The NVS tool was used to assess health literacy because it is more feasible and less time-consuming (3 minutes) that other widely used tools such as the Test of Functional Heath Literacy in Adults (22 minutes), the Short-Form Test of Functional Health Literacy in Adults (7 minutes), and the Diabetes Numeracy Test (33 minutes) (7,8). Additionally, the NVS is available in both English and Spanish (2). The NVS provides an ice cream nutrition label (Figure 1), which patients used to answer a six-item questionnaire (Figure 2). For our study, the patients with a score of <3 were considered to have inadequate health literacy (cases), and their diabetes control outcomes were compared to control subjects who had a score of 3–6 (Figure 3).
The odds of having microvascular complications were found to be higher in patients with low NVS scores in univariate and multivariate analyses. Neuropathy was associated with low NVS scores on multivariate analysis after adjusting for age, sex, and duration of diabetes. This study is unique in using the NVS tool in both primary care and nonprimary care settings. Our findings confirm the findings of a few current investigators (9,10), but unfortunately, the literature is also replete with competing results that find no association between health literacy and glycemic control (11,12).
A limitation of this study was that the majority of the population served by the hospital has limited health literacy; therefore, we were unable to gather data for an adequate number of control subjects with adequate health literacy and higher NVS scores. Also, there are many potentially intervening variables in the link between health literacy and its outcomes (e.g., empowerment , self-efficacy , and depression ) that should be considered while adjusting variables during multivariate analysis.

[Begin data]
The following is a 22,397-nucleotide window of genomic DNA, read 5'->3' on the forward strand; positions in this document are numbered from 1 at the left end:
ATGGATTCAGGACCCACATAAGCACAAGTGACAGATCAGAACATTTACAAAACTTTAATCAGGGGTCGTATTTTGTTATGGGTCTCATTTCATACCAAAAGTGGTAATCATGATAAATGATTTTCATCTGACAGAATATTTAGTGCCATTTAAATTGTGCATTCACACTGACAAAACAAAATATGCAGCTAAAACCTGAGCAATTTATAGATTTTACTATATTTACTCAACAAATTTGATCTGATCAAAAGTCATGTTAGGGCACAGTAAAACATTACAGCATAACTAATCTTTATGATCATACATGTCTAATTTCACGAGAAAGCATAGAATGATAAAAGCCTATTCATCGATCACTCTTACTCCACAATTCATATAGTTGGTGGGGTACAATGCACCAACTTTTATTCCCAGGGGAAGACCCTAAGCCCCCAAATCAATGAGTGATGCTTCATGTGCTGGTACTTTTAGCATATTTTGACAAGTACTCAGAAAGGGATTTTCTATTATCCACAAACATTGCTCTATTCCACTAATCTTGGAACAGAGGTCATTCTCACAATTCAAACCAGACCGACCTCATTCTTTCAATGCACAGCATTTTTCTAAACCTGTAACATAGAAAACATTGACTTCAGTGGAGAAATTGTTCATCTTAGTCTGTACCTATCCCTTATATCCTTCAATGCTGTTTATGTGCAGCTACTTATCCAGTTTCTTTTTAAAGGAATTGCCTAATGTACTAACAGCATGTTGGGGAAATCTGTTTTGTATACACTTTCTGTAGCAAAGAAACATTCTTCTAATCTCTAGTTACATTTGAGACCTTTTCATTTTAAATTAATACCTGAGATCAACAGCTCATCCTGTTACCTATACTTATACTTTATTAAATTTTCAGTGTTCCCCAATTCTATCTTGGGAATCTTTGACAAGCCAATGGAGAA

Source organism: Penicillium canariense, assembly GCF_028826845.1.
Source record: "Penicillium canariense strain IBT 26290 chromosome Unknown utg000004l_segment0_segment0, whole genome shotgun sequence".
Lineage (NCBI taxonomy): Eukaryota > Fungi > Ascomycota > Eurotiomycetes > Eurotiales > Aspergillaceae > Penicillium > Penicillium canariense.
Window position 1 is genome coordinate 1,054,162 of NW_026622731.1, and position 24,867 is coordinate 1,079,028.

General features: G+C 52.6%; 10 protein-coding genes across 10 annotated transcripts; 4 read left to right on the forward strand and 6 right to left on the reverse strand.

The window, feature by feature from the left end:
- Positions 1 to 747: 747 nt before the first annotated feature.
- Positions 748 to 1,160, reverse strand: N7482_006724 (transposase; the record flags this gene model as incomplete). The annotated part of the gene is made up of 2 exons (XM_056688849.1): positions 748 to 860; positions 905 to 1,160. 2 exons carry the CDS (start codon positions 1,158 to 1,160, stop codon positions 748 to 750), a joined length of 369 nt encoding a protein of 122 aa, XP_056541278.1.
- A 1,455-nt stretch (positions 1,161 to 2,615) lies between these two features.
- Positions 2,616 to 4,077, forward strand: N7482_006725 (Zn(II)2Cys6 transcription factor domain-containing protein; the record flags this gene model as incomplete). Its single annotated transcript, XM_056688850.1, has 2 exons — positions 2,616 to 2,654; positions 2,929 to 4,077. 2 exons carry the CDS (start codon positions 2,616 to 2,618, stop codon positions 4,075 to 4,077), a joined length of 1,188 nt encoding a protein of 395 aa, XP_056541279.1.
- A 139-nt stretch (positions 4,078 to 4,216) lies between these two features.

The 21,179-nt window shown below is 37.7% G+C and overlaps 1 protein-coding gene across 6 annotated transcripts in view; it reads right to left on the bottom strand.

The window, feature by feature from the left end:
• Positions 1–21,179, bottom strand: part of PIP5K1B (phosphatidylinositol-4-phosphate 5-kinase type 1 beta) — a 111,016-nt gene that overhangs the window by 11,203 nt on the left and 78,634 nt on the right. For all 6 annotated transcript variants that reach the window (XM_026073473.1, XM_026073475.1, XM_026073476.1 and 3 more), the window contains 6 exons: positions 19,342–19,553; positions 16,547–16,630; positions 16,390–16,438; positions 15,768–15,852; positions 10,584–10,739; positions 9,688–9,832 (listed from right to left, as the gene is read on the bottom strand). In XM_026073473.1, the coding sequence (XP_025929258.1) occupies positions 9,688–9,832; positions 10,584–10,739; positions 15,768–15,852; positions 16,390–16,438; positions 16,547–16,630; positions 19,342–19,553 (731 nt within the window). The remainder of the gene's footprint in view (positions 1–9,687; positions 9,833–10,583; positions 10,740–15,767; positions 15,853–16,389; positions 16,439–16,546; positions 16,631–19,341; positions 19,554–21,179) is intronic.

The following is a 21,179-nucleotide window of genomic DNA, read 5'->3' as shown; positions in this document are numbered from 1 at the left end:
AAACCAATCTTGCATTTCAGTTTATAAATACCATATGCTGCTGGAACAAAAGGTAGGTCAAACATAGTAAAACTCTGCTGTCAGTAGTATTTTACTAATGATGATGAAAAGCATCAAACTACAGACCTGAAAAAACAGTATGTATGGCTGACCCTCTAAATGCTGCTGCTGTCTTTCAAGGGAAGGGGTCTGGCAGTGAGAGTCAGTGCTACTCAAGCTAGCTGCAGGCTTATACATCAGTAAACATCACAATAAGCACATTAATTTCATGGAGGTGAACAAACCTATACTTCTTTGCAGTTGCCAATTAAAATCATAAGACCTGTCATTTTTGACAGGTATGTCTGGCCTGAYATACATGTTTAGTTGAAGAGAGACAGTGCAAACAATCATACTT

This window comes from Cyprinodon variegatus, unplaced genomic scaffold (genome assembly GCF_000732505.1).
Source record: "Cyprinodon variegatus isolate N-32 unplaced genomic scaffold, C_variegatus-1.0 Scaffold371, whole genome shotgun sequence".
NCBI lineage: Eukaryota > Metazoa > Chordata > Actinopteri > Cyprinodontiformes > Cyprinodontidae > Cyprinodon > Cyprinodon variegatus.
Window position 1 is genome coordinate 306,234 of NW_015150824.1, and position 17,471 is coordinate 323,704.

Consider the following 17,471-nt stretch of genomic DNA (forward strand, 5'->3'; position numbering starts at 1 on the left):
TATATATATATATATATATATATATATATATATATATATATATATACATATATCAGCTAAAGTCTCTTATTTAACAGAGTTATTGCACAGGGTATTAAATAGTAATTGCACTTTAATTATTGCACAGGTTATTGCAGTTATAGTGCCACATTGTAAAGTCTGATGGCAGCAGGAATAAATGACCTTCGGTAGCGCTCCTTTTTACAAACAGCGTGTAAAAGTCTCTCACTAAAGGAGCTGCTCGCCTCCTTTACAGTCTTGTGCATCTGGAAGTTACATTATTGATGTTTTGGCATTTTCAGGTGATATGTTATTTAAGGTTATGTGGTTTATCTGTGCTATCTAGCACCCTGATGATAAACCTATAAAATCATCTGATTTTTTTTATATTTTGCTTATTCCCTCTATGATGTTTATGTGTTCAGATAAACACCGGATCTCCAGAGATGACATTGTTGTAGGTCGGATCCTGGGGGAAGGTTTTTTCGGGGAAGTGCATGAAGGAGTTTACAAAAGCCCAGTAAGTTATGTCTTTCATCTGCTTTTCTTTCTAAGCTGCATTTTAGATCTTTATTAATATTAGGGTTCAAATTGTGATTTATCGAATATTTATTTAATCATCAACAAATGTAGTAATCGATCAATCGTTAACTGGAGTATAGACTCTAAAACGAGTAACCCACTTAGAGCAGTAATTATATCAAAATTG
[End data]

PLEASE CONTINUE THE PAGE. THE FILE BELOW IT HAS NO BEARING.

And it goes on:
Moving forward, we hope to encourage practitioners to increase awareness of healthy meal plans for diabetes and diabetes self-management among patients by using cost-effective measures such as nutritional classes and videos that are designed for patients of all literacy levels. This will reduce expenditures necessary to treat the complications of diabetes and thus decrease the overall financial burden of diabetes on both patients and society.
Lower health literacy as suggested by lower NVS scores was significantly associated with a higher risk of overall microvascular complications and specifically neuropathy in patients with type 2 diabetes.
Duality of Interest
No potential conflicts of interest relevant to this article were reported.
B.K.M. researched data and wrote the manuscript; S.A.D.Y.S. researched data and reviewed and edited the manuscript; R.D. researched data; S.D. performed statistical analysis; and J.O. reviewed the manuscript. B.K.M. is the guarantor of this work and, as such, had full access to all the data in the study and takes responsibility for the integrity of the data and the accuracy of the data analysis.